Feature, Freight News, Sea

Geest Line goes back to Portsmouth

[ August 29, 2019   //   ]

Caribbean shipping line Geest Line is returning to Portsmouth two years after relocating to Dover. It moved its UK call to the Kent port due to scheduling difficulties at Portsmouth, which have now been resolved. Geest Line’s headquarters and its 32 staff remained in Hampshire.

Geest operates weekly westbound sailings from the south of England and the Netherlands.

Managing director, Captain Peter Dixon, said: “We left Portsmouth because of scheduling difficulties when we replaced our fleet with five larger and newer ships, increasing our capacity by 40%. The port at Dover was able to accommodate us and enabled our business to
continue and grow. But changes at Portsmouth mean it can now handle our larger and modified service and it makes sense to return.”

Geest handles reefer and non-reefer container and breakbulk cargo, with most traffic from the Caribbean consisting of fruit, mainly bananas, for the UK and European markets.

Cllr Gerald Vernon-Jackson, leader of Portsmouth City Council, said: “This strengthens Portsmouth’s reputation for international trade and demonstrates the importance of investing in Portico, so it can provide a return on investment for the city and protect jobs. We’re now responsible for handling over 70% of bananas coming into the UK.”

Portsmouth is embarking on a diversification programme that will see it add new traffics to its traditional staples of fruit and ferries, says port director Mike Sellers. In an interview with FBJ, he outlined plans to refigure the port and attract a range of new business, while maintaining its presence in its two existing major sectors.

The city council, which owns both the port and the Portico stevedoring business (rebranded from MMD earlier this year) has reapproved the port’s existing 20-year plan and has made a £15 million capital loan to Portico to help the latter realise its full potential and return to full profitability.

Sellers said: “Our business plan is to keep fruit as our core business but also open up the port to general cargo such as containers, projects and bulks.”

He adds that over the past 12 months, Portsmouth has already handled project freight, including 82 metre long windmill blades barged in from the MHI Vestas factory on the Isle of Wight and which are transferred to deepsea vessel in Portsmouth, sea-dredged aggregates and containers. “This is all business that we wouldn’t have had in the past, when we were known primarily as a fruit port,” Sellers explains.

He also has hopes of attracting short-sea container operators, possibly from France or Spain.

On the reefer side of the business, Portsmouth has won a new weekly Seatrade palletised fruit service from South America, which now operates alongside the existing Maersk container reefer service from Colombia.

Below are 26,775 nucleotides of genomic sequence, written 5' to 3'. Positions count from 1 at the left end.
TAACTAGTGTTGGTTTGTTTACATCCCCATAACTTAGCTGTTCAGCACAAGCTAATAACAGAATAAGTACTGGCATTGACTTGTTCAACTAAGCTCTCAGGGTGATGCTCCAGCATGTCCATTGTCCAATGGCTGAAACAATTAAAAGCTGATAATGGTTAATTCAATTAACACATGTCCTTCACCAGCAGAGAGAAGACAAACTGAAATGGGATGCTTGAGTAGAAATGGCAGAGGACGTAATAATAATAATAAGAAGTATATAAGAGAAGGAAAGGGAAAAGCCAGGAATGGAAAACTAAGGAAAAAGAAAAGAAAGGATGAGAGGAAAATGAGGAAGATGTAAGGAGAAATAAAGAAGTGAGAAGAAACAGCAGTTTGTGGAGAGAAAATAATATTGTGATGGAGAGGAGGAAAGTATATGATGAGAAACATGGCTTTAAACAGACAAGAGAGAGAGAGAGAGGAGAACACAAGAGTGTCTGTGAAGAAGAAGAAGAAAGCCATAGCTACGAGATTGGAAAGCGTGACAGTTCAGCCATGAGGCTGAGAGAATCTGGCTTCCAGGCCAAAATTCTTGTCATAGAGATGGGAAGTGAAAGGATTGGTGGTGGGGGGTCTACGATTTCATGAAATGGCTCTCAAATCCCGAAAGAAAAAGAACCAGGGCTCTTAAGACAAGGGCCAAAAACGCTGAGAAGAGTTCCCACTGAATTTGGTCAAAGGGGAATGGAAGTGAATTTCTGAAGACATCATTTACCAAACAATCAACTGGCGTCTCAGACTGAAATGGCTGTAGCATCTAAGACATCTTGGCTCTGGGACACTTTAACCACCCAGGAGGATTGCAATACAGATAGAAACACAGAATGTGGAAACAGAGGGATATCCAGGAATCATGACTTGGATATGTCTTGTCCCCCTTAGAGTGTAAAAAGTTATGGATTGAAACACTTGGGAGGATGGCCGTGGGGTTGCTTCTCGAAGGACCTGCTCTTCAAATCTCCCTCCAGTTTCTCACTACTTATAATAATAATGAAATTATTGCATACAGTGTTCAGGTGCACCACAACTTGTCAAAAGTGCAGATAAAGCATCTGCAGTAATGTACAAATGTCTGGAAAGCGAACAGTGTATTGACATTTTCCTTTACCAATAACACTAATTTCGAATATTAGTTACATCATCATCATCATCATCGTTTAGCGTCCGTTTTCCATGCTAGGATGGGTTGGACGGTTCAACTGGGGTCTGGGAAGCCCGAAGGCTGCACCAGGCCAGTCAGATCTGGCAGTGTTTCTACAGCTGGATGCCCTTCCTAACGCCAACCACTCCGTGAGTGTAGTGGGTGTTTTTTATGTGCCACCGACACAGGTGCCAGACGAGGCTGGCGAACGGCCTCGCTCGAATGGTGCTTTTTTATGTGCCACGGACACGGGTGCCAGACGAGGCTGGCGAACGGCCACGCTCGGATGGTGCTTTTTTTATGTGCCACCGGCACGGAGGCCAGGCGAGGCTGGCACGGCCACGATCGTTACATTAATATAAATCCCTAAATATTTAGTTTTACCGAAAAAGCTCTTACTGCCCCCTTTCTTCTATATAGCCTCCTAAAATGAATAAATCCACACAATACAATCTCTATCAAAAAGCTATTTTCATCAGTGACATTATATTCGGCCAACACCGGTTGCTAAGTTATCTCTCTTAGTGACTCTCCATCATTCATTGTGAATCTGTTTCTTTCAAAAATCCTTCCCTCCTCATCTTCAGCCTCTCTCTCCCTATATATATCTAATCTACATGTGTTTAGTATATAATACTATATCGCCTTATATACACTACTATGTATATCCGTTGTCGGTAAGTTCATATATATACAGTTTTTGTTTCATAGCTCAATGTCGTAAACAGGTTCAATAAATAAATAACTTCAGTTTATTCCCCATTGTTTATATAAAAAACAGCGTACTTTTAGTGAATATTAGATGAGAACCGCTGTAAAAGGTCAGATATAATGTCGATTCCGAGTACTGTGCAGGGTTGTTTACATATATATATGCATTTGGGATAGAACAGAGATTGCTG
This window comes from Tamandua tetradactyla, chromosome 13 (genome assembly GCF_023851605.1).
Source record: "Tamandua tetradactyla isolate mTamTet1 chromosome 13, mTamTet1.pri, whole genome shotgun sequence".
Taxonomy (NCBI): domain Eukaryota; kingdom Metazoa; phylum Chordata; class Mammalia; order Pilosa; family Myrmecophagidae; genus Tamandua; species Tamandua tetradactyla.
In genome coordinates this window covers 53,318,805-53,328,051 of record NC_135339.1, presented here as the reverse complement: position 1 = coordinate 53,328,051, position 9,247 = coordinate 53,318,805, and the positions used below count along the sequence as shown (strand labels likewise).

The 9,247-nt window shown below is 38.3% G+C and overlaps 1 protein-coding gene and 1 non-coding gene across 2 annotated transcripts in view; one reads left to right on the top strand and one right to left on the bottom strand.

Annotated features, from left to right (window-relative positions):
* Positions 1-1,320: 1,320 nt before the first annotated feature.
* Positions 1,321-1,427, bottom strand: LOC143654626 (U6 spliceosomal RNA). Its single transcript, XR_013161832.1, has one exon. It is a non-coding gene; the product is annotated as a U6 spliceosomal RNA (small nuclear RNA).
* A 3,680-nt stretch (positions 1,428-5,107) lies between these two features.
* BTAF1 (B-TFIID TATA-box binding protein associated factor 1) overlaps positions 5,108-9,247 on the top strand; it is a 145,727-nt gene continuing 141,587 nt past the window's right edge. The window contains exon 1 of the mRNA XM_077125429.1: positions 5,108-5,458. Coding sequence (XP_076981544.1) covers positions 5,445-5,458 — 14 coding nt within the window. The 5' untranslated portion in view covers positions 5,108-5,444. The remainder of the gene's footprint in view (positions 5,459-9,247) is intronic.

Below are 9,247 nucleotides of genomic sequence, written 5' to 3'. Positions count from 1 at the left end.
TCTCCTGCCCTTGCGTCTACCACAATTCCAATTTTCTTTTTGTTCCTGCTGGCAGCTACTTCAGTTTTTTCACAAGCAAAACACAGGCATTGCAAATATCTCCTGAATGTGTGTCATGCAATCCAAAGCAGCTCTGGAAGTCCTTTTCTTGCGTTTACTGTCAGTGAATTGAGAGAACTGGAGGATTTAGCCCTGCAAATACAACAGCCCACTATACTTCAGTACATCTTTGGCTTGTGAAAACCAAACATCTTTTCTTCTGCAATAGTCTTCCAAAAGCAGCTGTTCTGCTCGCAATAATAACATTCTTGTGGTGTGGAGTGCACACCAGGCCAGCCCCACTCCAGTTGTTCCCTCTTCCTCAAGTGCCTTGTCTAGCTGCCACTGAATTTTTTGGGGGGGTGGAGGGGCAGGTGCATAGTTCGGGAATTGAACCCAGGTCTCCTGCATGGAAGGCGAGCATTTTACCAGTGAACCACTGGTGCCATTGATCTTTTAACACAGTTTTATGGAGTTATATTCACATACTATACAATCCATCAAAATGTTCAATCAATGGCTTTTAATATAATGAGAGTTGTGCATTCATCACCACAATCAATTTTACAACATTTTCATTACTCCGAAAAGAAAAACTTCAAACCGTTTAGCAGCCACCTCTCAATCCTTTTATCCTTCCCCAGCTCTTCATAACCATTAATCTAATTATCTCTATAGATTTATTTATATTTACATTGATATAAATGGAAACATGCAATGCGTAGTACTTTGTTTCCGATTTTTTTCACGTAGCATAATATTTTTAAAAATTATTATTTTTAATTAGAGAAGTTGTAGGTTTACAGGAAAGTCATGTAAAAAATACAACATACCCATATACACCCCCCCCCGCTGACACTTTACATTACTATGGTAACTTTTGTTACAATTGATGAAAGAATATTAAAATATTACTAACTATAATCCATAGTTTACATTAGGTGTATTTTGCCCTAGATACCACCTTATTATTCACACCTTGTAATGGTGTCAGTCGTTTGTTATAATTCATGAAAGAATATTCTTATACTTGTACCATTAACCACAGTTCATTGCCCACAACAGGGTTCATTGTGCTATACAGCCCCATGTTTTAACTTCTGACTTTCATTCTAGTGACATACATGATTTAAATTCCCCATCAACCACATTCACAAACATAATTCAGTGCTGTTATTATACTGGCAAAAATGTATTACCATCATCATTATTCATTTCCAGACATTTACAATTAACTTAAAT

To better handle the fruit business, the port is in the middle of a programme to demolish old quayside warehouses, install 220 new reefer points and to build an additional four-storey, 6,000 pallet storage area between two existing warehouses to facilitate cross-docking and increase pallet capacity by 25%.

The quayside will also be reconfigured to improve traffic flow and allow truck drivers to check in at the gate rather than having to park up after entry and then check in.

Sellers points out that Portsmouth currently has plenty of berth capacity; it is storage for containers and pallets that is currently the main constraint on growth. Maximum ship size that can be handled is around 1,500teu or 230m long and 11.5m draft – more than adequate for the trades that Portsmouth handles. Portsmouth is also 1½ hours closer to the shipping channels than Southampton, Sellers points out.

Further space is available at the 45-acre Dunsbury Park industrial estate, about 20 minutes’ drive away and the port has also signed a lease with Network Rail for Fratton Goods Yard, the only freight terminal within 20 miles, says Sellers.

A further £19 million programme for the rest of the port will see investment in the ferry berths and cruise terminal. Major customer Brittany Ferries has just extended its contract to 2031 and is now preparing for the first LNG-powered ship, one of the series of E-Flexer vessels that the operator has on order. Sellers also wants to turn Portsmouth into the first Zero Emissions port under the Clean Maritime Plan, part of the Maritime 2050 project, with electric shore power and other green measures.

Portsmouth, like other UK ro ro ports has been preparing for Brexit, insofar as it can, and two potential holding areas with space for almost 200 trucks have been identified by the Hampshire and Isle of Wight Local Resilience Forum.